Contingency Fees Divert Billions from Wildfire Victims; Far Exceed Workers Comp and Malpractice Limits
Sacramento: As a Legislative Conference Committee meets to address California’s growing wildfire crisis, a coalition of utility employees has today proposed legislation to ensure more of the legal settlements connected to these natural disasters go directly to victims instead of lawyers.
Click here to learn more about the proposal.
In a Capitol Press Conference earlier today, advocates of the proposal noted that liability claims from last year’s wildfires could run as high as $15 billion— pushing the state’s largest utilities towards bankruptcy, while also jeopardizing the state’s efforts to harden its power grid and combat climate change.
Under current law, plaintiffs’ lawyers receive as much as 40% of all wildfire related settlements in contingency fees—regardless of whether there was any negligence in the case. This is three to four times more than lawyers would be able to get for similarly sized worker’s compensation or Medical Malpractice claims under current state law.
“When it comes to wildfires, everyone agrees that resources need to be focused on helping families and communities recover, while hardening our energy infrastructure and emergency response systems to prevent the next tragedy,” said IBEW Local 1245 Business Manager Tom Dalzell. “Unfortunately, billions of dollars that victims and devastated communities need are being diverted into the pockets of wealthy attorneys. This is a big part of what makes our current system so counter-productive and unsustainable.”
Under the coalition’s proposal, determination of attorney fees for natural disaster settlements would become more closely aligned with other types of litigation by linking them with the complexity of the case. While using a tiered compensation approach preferred by the California Supreme Court, it would still provide more generous attorney compensation than is currently allowed in worker’s compensation cases.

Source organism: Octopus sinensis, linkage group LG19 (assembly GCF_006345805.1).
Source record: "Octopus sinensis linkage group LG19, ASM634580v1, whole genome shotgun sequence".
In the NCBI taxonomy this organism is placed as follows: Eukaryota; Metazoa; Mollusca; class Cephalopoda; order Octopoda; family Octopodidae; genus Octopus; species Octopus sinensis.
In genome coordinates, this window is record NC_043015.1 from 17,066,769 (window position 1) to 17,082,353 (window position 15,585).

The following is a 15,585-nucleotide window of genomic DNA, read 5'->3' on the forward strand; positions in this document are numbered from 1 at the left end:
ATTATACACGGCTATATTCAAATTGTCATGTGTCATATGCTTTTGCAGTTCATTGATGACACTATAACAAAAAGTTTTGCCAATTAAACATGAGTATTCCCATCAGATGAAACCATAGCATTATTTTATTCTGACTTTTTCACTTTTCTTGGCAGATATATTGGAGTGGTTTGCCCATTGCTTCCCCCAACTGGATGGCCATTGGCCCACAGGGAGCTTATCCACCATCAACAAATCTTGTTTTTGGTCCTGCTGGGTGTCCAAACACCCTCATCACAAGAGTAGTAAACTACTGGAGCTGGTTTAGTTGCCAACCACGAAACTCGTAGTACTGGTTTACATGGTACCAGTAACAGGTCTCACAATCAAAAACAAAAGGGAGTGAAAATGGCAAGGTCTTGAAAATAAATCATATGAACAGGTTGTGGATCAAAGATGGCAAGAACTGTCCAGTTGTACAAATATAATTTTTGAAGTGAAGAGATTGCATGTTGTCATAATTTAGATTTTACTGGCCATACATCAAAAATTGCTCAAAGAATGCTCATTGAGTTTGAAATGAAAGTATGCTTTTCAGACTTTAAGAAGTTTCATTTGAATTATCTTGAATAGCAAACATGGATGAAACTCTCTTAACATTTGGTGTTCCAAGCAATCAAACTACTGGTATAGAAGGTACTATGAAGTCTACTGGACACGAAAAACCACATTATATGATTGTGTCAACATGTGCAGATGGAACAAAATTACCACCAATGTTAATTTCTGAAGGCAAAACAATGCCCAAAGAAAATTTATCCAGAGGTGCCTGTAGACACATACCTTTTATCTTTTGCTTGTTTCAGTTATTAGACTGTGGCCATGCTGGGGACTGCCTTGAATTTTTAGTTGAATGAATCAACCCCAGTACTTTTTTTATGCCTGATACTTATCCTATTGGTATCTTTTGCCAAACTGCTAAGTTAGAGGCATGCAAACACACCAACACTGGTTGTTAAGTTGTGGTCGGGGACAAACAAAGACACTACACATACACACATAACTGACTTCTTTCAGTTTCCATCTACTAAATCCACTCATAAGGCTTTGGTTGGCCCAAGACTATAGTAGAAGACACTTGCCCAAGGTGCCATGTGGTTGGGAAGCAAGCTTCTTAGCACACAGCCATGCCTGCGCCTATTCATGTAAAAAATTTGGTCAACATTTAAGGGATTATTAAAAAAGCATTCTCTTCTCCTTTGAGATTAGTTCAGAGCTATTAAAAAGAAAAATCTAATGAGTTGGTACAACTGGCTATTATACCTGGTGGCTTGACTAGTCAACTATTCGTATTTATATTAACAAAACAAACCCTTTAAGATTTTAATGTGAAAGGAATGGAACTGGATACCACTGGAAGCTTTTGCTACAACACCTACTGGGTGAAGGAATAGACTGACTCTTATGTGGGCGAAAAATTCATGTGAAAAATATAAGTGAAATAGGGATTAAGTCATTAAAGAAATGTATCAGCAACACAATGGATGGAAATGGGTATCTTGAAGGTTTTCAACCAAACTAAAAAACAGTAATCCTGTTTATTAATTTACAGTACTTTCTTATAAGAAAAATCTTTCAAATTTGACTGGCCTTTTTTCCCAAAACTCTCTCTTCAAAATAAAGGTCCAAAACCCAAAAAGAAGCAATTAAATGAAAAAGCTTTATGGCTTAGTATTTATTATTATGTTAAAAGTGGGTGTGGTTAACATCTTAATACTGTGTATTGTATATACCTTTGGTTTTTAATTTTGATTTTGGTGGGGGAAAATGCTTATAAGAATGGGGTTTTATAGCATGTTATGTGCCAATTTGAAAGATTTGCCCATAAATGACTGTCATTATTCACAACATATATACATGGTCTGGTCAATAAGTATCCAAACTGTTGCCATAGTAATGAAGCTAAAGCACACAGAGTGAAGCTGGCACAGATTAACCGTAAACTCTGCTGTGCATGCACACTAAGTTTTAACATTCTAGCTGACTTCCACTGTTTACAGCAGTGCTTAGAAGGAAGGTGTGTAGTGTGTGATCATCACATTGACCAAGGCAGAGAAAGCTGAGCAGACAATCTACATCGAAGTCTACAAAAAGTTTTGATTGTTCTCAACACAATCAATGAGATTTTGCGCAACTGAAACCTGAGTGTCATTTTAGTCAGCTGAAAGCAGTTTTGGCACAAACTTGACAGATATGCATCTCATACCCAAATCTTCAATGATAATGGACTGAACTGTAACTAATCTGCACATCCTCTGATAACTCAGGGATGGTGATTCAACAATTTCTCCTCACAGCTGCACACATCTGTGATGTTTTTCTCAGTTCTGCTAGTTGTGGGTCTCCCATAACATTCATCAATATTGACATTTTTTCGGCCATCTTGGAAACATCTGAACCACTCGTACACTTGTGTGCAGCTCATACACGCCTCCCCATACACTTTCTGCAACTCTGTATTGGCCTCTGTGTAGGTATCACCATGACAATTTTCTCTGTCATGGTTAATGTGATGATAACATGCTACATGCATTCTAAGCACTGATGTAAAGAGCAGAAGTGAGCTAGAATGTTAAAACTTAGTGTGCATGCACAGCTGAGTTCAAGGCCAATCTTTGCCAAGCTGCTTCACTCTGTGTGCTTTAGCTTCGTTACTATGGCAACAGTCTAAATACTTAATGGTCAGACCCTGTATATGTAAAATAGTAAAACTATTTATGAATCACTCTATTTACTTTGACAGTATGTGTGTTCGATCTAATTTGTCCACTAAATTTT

For example, in situations where there is no need to prove negligence (such as under inverse condemnation), the coalition proposes lowering attorney fees to 10% of the first $500 million, 8% of the next $500 million, 5% between $1 billion and $2 billion, and 1% of every award over $2 billion.
In more complex cases, the proposal calls for considerably higher fees—25% of the first $500 million, 20% of the next $500 million, 15% of awards between $1 billion and $2 billion, and 5% of every dollar awarded over $2 billion.
As legislators have convened to address wildfire issues, a lobbying group funded entirely by trial lawyers has already spent hundreds of thousands of dollars opposing wildfire-related legal reforms.
“By taking almost half of all legal settlements, it is clear that trial lawyers are looking out for themselves, but that is simply not fair to the people they claim to represent,” added Larry Giese, a 35 year IBEW Local 1245 member who lost his shop and other property in last year’s wildfires. “It’s time for trial lawyers to get out of victims’ pockets, and this is a proposal that ensures maximum recovery for the Californians who need it most.”
The International Brotherhood of Electrical Workers (IBEW) Local 1245 represents 20,000 utility, construction, public sector, manufacturing and line clearance tree trimming workers in California and Nevada. For more information, visit www.ibew1245.com